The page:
Canada’s information and privacy commissioners have become advocates for open government, issuing a joint resolution to support open government ideals and a call for all levels of government across the country to follow their lead.
“Governments at all levels in Canada should embrace open government principles to enhance transparency and accountability,” states the commissioners in a call released at the annual meeting of Canada’s Access to Information and Privacy Commissioners in Whitehorse, Yukon on Wednesday.
The Open Government Resolution, issued by all federal, provincial and territorial commissioners in Canada, outlines basic tenets of a sound open government strategy and lists five points of resolve.
The commissioners “are advocates for open government and promote the paradigm shift from reactive to proactive disclosure, and ultimately to open government,” states the document.
The resolution is the result of the work of all the commissioners across Canada, said Suzanne Legault, information commissioner of Canada. And while commissioners themselves don’t have the power to implement in government, they do have the power to persuade and influence government in these types of matters, she said.
“The resolution is important because we think that governments all across Canada should really take on open government and instill a culture shift in terms of how they deal with people’s information and how they disclose this information on a pro-active basis,” said Legault.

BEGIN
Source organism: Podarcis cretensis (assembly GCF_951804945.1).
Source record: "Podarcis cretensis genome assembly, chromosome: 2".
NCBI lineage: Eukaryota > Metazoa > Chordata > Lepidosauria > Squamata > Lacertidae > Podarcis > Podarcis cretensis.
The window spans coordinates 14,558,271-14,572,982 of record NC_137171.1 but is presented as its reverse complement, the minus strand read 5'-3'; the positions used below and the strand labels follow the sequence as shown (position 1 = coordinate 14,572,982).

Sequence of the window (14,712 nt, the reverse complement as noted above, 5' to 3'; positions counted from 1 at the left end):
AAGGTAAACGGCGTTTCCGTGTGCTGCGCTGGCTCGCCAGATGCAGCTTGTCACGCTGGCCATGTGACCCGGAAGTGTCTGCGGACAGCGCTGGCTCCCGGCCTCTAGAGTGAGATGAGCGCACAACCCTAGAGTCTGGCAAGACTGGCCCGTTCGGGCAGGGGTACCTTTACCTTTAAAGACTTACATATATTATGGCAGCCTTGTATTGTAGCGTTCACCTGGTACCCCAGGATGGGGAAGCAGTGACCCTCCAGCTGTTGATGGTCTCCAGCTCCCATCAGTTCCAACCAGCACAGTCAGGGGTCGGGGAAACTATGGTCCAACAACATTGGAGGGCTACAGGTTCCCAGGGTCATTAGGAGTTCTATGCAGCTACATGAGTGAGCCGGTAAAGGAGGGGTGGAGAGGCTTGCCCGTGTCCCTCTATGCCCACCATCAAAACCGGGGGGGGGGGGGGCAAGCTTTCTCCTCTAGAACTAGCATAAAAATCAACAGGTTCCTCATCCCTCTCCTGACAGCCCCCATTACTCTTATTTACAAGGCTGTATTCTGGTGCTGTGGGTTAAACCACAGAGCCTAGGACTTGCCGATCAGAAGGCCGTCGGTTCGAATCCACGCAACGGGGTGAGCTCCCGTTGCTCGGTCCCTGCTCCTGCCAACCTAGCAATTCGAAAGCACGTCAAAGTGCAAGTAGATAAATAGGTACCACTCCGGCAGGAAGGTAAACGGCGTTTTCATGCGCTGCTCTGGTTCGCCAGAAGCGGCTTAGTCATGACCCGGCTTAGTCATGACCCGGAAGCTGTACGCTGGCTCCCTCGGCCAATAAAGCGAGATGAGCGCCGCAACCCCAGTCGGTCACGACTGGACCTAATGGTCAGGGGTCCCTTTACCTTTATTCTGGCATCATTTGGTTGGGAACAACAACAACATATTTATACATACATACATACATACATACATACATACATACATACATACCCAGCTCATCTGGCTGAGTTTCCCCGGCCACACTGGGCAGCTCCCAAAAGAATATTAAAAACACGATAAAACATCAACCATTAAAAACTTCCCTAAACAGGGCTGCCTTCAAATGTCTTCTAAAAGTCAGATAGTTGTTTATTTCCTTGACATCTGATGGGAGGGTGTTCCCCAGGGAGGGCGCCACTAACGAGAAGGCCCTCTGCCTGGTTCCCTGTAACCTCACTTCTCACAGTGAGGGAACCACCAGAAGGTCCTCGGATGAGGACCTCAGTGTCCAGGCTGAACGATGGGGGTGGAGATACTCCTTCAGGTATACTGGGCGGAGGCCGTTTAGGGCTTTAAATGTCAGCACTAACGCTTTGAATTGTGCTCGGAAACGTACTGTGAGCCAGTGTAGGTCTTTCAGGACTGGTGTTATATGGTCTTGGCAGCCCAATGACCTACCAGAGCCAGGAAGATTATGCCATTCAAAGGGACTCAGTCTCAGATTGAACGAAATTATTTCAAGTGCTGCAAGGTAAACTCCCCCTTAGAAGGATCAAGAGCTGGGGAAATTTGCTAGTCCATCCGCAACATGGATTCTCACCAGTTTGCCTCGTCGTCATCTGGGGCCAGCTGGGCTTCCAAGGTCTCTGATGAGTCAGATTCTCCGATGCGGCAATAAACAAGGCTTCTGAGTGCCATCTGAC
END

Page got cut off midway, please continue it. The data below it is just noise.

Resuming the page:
The Information Commissioner’s office is adapting to open government standards with its own information holdings, she said. The initiative, which started this year, aims to proactively disclose the information that stakeholders are most interested in, she said.
And one type of information that people are very interested in is performance statistics, said Legault. “We used to publish them only once a year. We now publish them every month and they are now going to be in a format that is going to be reusable,” she said.
One of the best ways to preserve freedom in a democratic society is to ensure there is openness and transparency in the activities of government, said Ann Cavoukian, information and privacy commissioner of Ontario.
The “twist” to the commissioners’ call, she said, is the paradigm shift. “We are calling for proactive disclosure on the part of the government in terms of entire classes of information,” she said.
Freedom of Information (FOI) laws currently exist in Ontario and other jurisdictions, she said, but they are reactive in nature. “They are predicated on a citizen applying for information, making what’s called an FOI request,” she said.